The airframe logbook contained a two-year-old annual inspection entry stating the required transponder check was overdue.

Several over-the-counter medicines commonly used for cold or allergy relief were found in the pilots body, some carrying warnings they induce drowsiness and dizziness.

An airport commissioner had sent the pilot a letter asking for a copy of the airplanes airworthiness certificate since he had “been observed spraying a [starting] fluid into your aircraft and this presents a safety problem at the airport.”

A local avionics technician had advised the pilot his comm radio and GPS were inoperative and not repairable. The technician reported the pilots only working radios were portable units.

The FBO manager reported the pilot “did not perform preflight inspections before departure.”

The A&P/IA who signed off the airplanes last annual reported a months-long exchange with the pilot/owner regarding various discrepancies. These included an inoperative fuel pump (hence the need for the starting fluid since he couldnt prime the engine); both main fuel tank sump drains corroded shut despite the pilots assurance he drained them before every flight; the airplanes starter had failed and “he had to prop it the last couple of trips”; and a missing fuel cap was “never replaced, but the opening was covered with duct tape.” All these issues were eventually addressed prior to the annual inspection.

Theres an axiom in general aviation that pilots tend to buy the most airplane they can barely afford. If thats the case, and unplanned expenses or the natural results of use crop up, the owner may not be able to afford to make repairs.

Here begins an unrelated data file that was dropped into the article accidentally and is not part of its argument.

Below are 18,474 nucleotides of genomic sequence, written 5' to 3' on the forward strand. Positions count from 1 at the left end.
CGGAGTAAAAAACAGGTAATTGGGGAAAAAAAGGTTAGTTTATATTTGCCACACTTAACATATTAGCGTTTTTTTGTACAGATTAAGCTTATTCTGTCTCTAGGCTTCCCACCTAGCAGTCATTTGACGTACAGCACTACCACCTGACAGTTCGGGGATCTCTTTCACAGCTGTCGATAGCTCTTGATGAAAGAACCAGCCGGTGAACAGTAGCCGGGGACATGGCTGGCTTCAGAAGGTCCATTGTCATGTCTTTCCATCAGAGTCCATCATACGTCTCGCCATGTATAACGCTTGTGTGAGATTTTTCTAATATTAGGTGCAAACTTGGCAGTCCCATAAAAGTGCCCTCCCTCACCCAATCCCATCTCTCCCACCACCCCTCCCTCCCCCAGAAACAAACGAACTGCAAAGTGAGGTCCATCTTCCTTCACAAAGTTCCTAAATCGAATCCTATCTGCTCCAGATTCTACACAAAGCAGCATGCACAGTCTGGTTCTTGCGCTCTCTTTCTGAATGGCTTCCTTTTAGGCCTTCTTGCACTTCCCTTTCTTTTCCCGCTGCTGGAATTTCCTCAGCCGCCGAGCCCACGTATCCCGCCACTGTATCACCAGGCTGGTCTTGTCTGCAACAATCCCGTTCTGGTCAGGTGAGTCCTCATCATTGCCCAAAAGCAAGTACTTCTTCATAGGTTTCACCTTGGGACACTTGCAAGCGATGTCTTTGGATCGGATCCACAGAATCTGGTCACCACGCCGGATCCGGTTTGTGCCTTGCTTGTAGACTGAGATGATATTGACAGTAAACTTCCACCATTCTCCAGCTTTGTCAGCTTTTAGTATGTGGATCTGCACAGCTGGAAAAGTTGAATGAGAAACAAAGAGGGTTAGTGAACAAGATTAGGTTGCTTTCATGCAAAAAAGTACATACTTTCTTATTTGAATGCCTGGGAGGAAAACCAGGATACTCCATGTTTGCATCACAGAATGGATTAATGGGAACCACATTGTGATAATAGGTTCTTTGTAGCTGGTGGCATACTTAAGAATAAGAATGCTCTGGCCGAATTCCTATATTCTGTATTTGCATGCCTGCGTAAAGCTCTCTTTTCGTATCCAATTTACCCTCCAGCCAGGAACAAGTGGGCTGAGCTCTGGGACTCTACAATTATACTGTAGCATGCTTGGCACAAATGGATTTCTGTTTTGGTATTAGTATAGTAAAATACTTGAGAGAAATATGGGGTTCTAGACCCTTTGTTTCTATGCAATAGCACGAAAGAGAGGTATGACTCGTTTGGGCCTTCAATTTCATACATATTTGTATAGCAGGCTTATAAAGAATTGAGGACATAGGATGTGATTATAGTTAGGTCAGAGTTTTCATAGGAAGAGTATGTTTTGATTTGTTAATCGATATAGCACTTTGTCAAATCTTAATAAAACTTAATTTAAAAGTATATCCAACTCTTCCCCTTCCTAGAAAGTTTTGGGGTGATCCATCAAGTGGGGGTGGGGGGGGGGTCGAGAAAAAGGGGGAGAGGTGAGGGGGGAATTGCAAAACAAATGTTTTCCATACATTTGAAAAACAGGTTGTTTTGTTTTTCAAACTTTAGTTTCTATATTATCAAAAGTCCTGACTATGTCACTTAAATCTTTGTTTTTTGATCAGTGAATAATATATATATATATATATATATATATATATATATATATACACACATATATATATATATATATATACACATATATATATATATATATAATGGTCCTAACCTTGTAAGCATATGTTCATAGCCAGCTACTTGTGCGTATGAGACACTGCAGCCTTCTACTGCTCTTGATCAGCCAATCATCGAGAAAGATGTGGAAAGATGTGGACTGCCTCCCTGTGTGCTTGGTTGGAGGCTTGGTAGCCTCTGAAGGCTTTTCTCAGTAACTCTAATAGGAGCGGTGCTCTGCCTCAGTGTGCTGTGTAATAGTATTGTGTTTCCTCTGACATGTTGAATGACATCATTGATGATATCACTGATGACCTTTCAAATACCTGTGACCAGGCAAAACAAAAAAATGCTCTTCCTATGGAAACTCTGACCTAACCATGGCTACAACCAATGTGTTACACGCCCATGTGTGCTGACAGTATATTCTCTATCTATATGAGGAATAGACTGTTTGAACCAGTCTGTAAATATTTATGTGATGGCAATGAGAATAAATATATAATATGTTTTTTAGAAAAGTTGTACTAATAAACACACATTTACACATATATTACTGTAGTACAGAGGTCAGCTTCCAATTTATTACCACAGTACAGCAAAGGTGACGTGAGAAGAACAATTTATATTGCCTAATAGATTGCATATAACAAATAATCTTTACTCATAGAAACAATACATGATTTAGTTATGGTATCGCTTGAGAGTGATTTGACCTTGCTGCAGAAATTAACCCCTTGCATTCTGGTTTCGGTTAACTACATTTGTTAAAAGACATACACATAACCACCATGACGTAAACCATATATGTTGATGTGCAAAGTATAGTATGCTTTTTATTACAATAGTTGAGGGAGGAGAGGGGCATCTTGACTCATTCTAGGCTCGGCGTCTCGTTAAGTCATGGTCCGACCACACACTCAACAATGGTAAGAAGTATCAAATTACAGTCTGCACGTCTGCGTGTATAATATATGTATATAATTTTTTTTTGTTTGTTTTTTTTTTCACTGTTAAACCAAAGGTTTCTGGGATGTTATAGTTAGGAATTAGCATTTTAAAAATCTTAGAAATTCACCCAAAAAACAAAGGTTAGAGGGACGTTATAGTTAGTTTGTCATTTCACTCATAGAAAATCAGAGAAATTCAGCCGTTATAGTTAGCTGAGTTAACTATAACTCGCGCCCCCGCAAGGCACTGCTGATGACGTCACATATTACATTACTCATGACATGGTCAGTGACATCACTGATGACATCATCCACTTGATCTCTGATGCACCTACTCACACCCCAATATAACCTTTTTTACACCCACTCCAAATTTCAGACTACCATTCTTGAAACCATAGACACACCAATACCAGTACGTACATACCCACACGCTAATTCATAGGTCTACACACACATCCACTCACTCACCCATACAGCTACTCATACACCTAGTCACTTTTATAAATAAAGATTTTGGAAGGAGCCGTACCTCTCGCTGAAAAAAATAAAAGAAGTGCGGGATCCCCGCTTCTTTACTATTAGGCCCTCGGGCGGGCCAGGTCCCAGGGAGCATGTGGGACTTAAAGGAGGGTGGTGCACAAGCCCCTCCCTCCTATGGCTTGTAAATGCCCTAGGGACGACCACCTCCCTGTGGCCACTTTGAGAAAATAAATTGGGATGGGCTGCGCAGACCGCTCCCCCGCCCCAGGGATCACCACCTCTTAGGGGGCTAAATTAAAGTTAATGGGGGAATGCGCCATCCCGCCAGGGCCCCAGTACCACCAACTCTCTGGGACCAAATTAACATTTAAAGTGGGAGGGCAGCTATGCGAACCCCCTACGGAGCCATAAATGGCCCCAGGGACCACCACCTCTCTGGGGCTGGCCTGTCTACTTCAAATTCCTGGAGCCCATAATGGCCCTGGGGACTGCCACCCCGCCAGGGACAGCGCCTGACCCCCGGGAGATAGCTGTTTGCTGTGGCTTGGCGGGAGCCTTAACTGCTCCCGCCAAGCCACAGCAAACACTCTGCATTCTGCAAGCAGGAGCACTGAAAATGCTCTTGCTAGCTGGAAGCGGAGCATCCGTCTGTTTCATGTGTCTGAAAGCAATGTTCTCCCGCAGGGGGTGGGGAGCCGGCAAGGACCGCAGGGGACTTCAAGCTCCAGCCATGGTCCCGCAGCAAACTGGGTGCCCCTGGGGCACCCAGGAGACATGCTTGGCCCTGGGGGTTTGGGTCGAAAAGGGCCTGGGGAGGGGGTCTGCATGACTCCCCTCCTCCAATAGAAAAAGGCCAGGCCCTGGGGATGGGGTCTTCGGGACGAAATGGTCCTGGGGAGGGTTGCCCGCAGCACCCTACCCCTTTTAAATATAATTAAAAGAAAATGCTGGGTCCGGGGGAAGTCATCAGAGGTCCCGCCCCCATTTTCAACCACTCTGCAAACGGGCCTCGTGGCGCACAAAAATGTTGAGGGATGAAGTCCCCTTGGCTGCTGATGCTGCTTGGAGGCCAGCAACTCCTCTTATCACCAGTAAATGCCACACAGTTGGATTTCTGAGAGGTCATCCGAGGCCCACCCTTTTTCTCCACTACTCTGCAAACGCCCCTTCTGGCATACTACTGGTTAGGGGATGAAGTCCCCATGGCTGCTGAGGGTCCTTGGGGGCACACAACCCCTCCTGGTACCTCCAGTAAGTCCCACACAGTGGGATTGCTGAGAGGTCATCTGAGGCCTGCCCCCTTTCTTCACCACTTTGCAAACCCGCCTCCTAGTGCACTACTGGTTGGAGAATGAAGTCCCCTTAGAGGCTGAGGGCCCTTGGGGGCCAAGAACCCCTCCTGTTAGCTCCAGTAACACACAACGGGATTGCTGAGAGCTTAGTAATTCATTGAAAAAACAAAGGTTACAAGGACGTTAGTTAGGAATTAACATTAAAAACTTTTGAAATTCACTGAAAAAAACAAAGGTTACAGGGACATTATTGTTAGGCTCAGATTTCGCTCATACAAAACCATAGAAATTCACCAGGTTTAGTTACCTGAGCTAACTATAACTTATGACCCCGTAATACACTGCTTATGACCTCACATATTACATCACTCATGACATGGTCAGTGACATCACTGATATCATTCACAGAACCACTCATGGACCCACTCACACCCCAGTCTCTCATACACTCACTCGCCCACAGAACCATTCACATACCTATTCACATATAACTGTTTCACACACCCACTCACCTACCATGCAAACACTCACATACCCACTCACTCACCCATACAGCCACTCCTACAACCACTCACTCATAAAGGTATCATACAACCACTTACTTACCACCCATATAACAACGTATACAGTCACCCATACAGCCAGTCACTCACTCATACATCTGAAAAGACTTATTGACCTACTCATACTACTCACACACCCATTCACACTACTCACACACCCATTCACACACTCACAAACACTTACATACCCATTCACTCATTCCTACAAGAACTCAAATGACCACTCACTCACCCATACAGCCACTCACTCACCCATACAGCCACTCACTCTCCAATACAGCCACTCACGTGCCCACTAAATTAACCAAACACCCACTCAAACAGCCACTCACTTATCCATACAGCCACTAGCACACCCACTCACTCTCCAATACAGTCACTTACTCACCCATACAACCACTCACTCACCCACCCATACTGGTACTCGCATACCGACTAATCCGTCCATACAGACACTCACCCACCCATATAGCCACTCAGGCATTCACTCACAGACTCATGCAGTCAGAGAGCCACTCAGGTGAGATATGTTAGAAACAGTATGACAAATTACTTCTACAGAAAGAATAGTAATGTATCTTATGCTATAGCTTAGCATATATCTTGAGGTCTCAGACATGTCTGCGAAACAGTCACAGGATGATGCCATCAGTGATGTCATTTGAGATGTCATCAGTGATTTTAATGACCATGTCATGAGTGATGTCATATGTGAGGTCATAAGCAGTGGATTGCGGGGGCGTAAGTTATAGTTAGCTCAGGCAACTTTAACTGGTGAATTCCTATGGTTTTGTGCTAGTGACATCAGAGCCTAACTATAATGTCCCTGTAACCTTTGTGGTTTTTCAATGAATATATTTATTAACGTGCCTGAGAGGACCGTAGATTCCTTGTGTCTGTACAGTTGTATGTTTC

People dont suddenly decide to fly IFR without radios and with made-up approach procedures-that the pilot obtained a clearance to VFR conditions on top suggests he did not expect to need to fly an approach.

Instead, pilot/owner economic workarounds start small: Use a handheld radio when the primary starts to become unreliable. Then, a little bit at a time, the pilot finds himself flying an unairworthy airplane, most likely too embarrassed to admit it to a mechanic (e.g., skipping the 24-month transponder check because the technician might find the inoperative radios). And each time a pilot successfully works around a problem, the more reinforcement he/she has that the workaround is safe. In reality avoiding an accident is usually just a matter of luck…and time.


Another example of what we might call a blatantly bad decision involves a destroyed single-engine fixed-gear airplane and two fatalities. The 200-hour, non-Instrument rated Private pilot failed to obtain a weather briefing before taking off at night on a cross-country flight through an area where low ceilings and visibilities were becoming widespread.